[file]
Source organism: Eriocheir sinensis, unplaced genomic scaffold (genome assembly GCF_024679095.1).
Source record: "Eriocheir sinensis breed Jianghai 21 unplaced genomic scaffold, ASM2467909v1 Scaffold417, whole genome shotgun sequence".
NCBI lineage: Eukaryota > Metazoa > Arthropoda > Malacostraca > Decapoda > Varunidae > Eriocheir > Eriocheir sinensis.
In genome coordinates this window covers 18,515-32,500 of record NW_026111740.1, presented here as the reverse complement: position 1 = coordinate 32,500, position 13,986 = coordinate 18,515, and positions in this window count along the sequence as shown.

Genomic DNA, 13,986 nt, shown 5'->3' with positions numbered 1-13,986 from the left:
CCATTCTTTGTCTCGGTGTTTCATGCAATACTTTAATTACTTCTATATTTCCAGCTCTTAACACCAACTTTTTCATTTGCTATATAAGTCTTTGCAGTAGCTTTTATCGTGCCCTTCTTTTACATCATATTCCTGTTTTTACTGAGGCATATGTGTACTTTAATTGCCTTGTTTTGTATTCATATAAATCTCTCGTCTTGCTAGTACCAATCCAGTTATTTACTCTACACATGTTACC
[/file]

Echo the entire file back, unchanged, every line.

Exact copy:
Source organism: Eriocheir sinensis, unplaced genomic scaffold (genome assembly GCF_024679095.1).
Source record: "Eriocheir sinensis breed Jianghai 21 unplaced genomic scaffold, ASM2467909v1 Scaffold417, whole genome shotgun sequence".
NCBI lineage: Eukaryota > Metazoa > Arthropoda > Malacostraca > Decapoda > Varunidae > Eriocheir > Eriocheir sinensis.
In genome coordinates this window covers 18,515-32,500 of record NW_026111740.1, presented here as the reverse complement: position 1 = coordinate 32,500, position 13,986 = coordinate 18,515, and positions in this window count along the sequence as shown.

Genomic DNA, 13,986 nt, shown 5'->3' with positions numbered 1-13,986 from the left:
CCATTCTTTGTCTCGGTGTTTCATGCAATACTTTAATTACTTCTATATTTCCAGCTCTTAACACCAACTTTTTCATTTGCTATATAAGTCTTTGCAGTAGCTTTTATCGTGCCCTTCTTTTACATCATATTCCTGTTTTTACTGAGGCATATGTGTACTTTAATTGCCTTGTTTTGTATTCATATAAATCTCTCGTCTTGCTAGTACCAATCCAGTTATTTACTCTACACATGTTACC